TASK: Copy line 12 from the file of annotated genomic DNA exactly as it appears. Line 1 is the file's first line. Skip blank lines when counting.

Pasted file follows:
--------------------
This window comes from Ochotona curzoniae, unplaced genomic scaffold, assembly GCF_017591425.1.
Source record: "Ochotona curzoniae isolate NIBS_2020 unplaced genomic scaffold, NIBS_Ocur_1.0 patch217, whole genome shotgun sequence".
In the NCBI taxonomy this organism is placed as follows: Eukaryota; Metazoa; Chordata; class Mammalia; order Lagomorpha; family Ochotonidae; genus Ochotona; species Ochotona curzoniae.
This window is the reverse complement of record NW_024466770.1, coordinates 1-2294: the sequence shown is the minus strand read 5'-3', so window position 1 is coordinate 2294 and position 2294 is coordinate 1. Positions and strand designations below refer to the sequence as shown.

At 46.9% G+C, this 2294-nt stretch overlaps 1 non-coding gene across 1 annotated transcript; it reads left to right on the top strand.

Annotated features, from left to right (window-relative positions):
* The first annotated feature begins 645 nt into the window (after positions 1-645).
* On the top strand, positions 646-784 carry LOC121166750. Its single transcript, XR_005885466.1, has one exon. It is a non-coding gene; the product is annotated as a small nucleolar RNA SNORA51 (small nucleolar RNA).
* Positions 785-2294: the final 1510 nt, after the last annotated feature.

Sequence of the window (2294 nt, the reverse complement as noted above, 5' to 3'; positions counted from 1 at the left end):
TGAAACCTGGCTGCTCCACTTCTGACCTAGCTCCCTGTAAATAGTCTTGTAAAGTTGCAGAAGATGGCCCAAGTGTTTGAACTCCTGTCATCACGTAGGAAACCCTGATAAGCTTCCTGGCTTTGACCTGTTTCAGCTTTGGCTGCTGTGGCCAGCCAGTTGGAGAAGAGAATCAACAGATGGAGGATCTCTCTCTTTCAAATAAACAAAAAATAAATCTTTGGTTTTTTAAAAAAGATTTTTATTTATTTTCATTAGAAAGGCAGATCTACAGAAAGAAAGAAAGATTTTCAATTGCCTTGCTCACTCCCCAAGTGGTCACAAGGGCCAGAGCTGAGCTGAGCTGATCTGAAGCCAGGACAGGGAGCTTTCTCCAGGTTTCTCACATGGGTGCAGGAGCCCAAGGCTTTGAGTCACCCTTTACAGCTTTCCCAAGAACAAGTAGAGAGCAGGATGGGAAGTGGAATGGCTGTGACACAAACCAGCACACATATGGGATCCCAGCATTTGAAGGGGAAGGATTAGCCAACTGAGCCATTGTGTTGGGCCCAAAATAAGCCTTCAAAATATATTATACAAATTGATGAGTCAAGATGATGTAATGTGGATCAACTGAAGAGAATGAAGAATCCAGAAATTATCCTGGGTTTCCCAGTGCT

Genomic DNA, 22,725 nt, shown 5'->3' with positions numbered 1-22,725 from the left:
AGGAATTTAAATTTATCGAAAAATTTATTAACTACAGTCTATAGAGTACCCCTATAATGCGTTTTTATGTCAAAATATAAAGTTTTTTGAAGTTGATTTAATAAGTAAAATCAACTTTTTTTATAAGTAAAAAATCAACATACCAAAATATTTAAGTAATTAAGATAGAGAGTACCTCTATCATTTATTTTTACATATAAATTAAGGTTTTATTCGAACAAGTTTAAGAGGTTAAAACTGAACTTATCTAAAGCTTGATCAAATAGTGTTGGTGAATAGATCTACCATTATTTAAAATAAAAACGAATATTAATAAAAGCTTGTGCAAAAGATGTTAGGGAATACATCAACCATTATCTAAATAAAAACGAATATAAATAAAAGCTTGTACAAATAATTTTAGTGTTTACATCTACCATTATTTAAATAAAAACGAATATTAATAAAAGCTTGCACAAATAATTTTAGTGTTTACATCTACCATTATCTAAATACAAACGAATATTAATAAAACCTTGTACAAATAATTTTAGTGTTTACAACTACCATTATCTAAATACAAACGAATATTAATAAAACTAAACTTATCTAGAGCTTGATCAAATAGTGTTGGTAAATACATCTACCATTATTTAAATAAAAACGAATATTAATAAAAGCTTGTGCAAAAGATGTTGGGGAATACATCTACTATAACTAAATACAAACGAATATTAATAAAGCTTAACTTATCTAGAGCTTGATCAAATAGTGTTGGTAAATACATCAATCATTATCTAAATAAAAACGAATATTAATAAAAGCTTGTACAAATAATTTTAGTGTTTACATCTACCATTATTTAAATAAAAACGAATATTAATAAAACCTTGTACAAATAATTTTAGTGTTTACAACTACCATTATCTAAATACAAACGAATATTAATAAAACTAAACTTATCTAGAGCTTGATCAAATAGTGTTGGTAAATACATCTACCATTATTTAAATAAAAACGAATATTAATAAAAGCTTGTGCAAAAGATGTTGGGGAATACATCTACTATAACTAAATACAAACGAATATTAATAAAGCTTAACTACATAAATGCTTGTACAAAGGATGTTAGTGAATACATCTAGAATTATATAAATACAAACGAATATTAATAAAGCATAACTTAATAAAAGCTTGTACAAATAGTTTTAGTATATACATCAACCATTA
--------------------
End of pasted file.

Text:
Genomic DNA, 22,725 nt, shown 5'->3' with positions numbered 1-22,725 from the left: